7. Eating is not a year-round activity for whales.
You might think that such huge animals—the average weight of a blue whale hovers around 420,000 pounds—subsisting on such tiny prey would have to eat constantly. But in fact, whales go about half the year eating nothing at all. They feast in nutrient-rich cold water near the poles, but then migrate closer to the equator for mating and don’t eat during that season. All that gorgeous, clear water around the middle of the globe is transparent because it lacks nutrients, like krill. Whales prefer to mate and give birth there because of the lack of potential predators.
“They’re not eating the entire time they’re in the south,” Reidenberg says. “This means moms have to nurse a baby or carry pregnancy off the fat that she’s carrying. This is the reason why, most of the time, the bigger whales are actually female, which is backwards from the rest of the mammalian world. She’s got to carry around this enormous backpack of extra fat, all distributed around her body, not only to sustain her but to sustain the calf or the fetus.”
8. You can identify a whale's species by the shape of the vapor coming out of its blowhole.
What you see when a whale spouts out of its blowhole at the surface is not water from the ocean, but rather the condensate from air in its lungs. “They exhale like we sneeze; all of it comes out very suddenly and under high pressure," Reidenberg says. "It’s almost like popping open a soda can. When you pop open a soda can, you see that little mist—that’s kind of what a whale does every time it breathes because it’s under high pressure. Any dissolved fluid in the vapor become droplets.”
And these clouds of droplets take a distinct shape depending on the species of whale. A long, skinny, smokestack-like puff is usually a blue whale or a fin whale. If it’s more heart-shaped, then it’s more likely to be a humpback whale, and if it’s more V-shaped, that’s more likely to be a right whale.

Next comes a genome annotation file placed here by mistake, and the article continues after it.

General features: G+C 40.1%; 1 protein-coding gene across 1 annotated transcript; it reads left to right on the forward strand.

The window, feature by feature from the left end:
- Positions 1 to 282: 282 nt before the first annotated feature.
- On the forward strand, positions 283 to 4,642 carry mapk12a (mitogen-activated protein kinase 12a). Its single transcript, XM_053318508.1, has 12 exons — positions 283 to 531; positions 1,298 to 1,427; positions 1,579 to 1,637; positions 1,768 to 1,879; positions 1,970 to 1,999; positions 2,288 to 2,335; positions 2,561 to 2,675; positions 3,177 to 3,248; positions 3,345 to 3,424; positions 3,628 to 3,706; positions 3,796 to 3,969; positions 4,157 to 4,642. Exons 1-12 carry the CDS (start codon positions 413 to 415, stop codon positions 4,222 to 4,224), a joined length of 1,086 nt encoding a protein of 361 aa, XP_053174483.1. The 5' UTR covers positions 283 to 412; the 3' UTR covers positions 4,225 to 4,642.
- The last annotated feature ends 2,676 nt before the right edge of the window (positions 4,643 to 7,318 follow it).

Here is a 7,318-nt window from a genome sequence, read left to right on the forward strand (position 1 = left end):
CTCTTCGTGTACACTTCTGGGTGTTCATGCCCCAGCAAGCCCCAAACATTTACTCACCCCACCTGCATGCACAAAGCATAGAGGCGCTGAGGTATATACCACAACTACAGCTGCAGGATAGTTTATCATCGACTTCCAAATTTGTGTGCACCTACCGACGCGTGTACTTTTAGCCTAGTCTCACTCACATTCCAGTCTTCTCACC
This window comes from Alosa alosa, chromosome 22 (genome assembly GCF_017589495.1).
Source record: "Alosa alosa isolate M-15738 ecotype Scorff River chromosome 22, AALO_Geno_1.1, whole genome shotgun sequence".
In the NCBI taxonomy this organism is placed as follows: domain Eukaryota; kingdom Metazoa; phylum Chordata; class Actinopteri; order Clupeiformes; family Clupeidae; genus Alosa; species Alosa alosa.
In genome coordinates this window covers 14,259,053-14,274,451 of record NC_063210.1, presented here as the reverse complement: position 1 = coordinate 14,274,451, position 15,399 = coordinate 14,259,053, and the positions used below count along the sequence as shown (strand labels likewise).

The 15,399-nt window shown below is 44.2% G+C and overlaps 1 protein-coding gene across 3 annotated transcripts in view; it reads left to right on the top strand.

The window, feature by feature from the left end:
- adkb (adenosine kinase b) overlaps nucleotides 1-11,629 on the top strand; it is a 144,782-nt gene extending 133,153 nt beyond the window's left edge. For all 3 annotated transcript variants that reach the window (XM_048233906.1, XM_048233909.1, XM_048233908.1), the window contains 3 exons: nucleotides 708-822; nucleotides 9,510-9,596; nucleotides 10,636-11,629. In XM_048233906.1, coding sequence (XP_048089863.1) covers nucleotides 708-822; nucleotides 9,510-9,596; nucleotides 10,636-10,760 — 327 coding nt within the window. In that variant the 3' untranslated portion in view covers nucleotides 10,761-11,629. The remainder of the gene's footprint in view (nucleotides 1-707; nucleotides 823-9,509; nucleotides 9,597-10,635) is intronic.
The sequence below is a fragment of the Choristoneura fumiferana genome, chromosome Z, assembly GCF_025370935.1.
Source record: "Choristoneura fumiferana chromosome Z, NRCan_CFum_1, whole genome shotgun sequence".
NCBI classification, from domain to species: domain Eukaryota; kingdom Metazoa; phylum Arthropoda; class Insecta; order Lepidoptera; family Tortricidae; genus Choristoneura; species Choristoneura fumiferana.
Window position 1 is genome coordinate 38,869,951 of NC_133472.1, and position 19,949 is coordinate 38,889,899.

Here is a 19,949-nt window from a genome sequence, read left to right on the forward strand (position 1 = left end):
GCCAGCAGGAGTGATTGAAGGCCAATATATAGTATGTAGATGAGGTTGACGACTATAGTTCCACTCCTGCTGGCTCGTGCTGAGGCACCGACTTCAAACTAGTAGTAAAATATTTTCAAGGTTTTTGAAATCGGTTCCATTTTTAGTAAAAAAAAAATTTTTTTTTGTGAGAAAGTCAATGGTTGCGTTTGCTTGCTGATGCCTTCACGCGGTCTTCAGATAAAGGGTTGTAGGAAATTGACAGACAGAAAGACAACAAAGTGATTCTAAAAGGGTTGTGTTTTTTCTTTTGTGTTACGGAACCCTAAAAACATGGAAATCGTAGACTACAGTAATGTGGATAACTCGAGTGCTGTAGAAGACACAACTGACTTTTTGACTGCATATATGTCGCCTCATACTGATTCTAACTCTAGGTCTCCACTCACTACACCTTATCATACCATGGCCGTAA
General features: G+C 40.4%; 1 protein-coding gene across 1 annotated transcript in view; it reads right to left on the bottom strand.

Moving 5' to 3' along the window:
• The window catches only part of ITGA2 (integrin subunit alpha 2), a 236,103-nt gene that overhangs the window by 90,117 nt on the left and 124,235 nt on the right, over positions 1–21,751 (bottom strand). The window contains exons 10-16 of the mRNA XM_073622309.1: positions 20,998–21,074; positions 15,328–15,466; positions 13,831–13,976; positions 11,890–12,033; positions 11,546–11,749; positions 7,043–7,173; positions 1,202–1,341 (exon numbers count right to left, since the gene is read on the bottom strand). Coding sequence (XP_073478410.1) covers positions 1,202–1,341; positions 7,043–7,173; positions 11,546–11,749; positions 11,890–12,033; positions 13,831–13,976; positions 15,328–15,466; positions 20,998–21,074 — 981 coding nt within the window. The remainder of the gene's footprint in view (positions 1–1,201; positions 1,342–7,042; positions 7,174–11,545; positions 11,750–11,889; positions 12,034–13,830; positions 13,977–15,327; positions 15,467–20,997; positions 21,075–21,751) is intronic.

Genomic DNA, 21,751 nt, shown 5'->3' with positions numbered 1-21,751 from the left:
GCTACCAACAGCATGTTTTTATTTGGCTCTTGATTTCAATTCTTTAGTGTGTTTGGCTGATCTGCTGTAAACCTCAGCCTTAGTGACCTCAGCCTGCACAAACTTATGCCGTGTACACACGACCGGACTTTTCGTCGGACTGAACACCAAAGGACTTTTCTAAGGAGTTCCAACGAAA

9. Whales no longer have legs, but they still have a pelvis.
It’s not purely a vestige from their land-locked era many eons ago, either. Skeletally speaking, the pelvis reduced to two small bones that are just sort of floating—one on each side of the whale, unattached to the spine. But it’s still functional. For all whales, it serves to support the muscles of the belly. For males, it plays a crucial role as an anchor for the penis.
10. Whale bones are heavier than those of land animals.
Blubber is so buoyant that, on its own, it would make the whales float too much, leaving them stuck at the water’s surface. To counteract this and achieve neutral buoyancy, whales have heavy bones.
Whales modulate the amount of air stored in an extra sac under their larynx to maintain their position in the way. This air reserve is also used to vocalize without exhaling. Whales can recycle the same air past their vocal folds multiple times before having to return to the surface to breathe.
11. Toothed whales make high-frequency sounds; baleen whales make low-frequency sounds.
Toothed whales, including dolphins, rely on the short wavelengths of high-frequency sounds for super-specific echolocation. The way the sound waves bounce off objects allows the whales to detect nearby prey with remarkable accuracy—they can even sense the texture of the fish they’re “looking” at. Baleen whales, on the other hand, make low-frequency sounds with large wavelengths that don’t pick up on those fine details. The benefit is that low frequencies can travel long distances and not degenerate. This allows baleen whales like humpbacks to communicate with one another over huge distances.
12. Whales aren't just highly intelligent—they're emotional, too.
Baby whales are born with exceptionally large heads and big, complex brains, indicating a level of intelligence uncommon within the animal kingdom. They’re not just smart, though. Research from 2006 showed that whales have the same von Economo neurons (also known as spindle neurons) that allow humans to feel complex emotions.
This intelligence and social awareness is what allows humpback whales to coordinate an elaborate feeding method, in which one whale surrounds a school of fish by swimming in a spiral and releasing bubbles that rise up and create a net. The fish fear the bubbles and end up trapped. One whale lets out a feeding call, inciting the pod to swim together through the spiral and scoop up the fish. Other whales, like killer whales, have similarly complex hunting methods.
A version of this story ran in 2015; it has been updated for 2022.